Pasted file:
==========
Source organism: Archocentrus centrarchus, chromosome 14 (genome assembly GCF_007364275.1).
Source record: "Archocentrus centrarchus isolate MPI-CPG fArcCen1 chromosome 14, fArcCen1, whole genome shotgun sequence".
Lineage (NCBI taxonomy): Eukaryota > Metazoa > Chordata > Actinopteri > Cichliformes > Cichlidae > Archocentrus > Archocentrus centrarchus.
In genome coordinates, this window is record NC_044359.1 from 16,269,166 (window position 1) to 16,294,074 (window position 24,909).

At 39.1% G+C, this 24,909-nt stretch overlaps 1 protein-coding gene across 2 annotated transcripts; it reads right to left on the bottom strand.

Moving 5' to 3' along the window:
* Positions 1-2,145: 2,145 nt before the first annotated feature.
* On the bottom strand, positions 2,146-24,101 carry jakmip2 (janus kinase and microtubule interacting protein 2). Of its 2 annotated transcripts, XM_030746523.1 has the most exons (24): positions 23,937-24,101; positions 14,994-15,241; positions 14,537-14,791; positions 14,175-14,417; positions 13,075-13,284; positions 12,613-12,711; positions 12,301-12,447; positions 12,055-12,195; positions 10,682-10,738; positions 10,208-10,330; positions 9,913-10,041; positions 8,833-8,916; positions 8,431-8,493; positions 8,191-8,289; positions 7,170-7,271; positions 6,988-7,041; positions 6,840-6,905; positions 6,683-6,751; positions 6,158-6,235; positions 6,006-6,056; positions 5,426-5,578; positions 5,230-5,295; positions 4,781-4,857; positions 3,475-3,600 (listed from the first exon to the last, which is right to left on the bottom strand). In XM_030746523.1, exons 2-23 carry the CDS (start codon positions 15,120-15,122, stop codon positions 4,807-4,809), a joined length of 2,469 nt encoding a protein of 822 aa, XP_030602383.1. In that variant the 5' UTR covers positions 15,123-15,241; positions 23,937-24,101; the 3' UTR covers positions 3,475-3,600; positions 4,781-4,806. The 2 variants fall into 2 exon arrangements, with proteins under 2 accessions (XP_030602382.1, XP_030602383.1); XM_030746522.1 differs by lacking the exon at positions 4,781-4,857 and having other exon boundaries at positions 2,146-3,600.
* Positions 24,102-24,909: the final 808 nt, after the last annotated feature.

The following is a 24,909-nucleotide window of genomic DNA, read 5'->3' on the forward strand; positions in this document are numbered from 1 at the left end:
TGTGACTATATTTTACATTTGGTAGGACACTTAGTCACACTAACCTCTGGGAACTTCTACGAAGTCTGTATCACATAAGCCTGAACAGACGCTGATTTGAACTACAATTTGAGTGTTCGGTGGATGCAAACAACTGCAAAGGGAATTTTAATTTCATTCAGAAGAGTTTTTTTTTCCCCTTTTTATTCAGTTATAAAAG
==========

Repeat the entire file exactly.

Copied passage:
Source organism: Archocentrus centrarchus, chromosome 14 (genome assembly GCF_007364275.1).
Source record: "Archocentrus centrarchus isolate MPI-CPG fArcCen1 chromosome 14, fArcCen1, whole genome shotgun sequence".
Lineage (NCBI taxonomy): Eukaryota > Metazoa > Chordata > Actinopteri > Cichliformes > Cichlidae > Archocentrus > Archocentrus centrarchus.
In genome coordinates, this window is record NC_044359.1 from 16,269,166 (window position 1) to 16,294,074 (window position 24,909).

At 39.1% G+C, this 24,909-nt stretch overlaps 1 protein-coding gene across 2 annotated transcripts; it reads right to left on the bottom strand.

Moving 5' to 3' along the window:
* Positions 1-2,145: 2,145 nt before the first annotated feature.
* On the bottom strand, positions 2,146-24,101 carry jakmip2 (janus kinase and microtubule interacting protein 2). Of its 2 annotated transcripts, XM_030746523.1 has the most exons (24): positions 23,937-24,101; positions 14,994-15,241; positions 14,537-14,791; positions 14,175-14,417; positions 13,075-13,284; positions 12,613-12,711; positions 12,301-12,447; positions 12,055-12,195; positions 10,682-10,738; positions 10,208-10,330; positions 9,913-10,041; positions 8,833-8,916; positions 8,431-8,493; positions 8,191-8,289; positions 7,170-7,271; positions 6,988-7,041; positions 6,840-6,905; positions 6,683-6,751; positions 6,158-6,235; positions 6,006-6,056; positions 5,426-5,578; positions 5,230-5,295; positions 4,781-4,857; positions 3,475-3,600 (listed from the first exon to the last, which is right to left on the bottom strand). In XM_030746523.1, exons 2-23 carry the CDS (start codon positions 15,120-15,122, stop codon positions 4,807-4,809), a joined length of 2,469 nt encoding a protein of 822 aa, XP_030602383.1. In that variant the 5' UTR covers positions 15,123-15,241; positions 23,937-24,101; the 3' UTR covers positions 3,475-3,600; positions 4,781-4,806. The 2 variants fall into 2 exon arrangements, with proteins under 2 accessions (XP_030602382.1, XP_030602383.1); XM_030746522.1 differs by lacking the exon at positions 4,781-4,857 and having other exon boundaries at positions 2,146-3,600.
* Positions 24,102-24,909: the final 808 nt, after the last annotated feature.

The following is a 24,909-nucleotide window of genomic DNA, read 5'->3' on the forward strand; positions in this document are numbered from 1 at the left end:
TGTGACTATATTTTACATTTGGTAGGACACTTAGTCACACTAACCTCTGGGAACTTCTACGAAGTCTGTATCACATAAGCCTGAACAGACGCTGATTTGAACTACAATTTGAGTGTTCGGTGGATGCAAACAACTGCAAAGGGAATTTTAATTTCATTCAGAAGAGTTTTTTTTTCCCCTTTTTATTCAGTTATAAAAG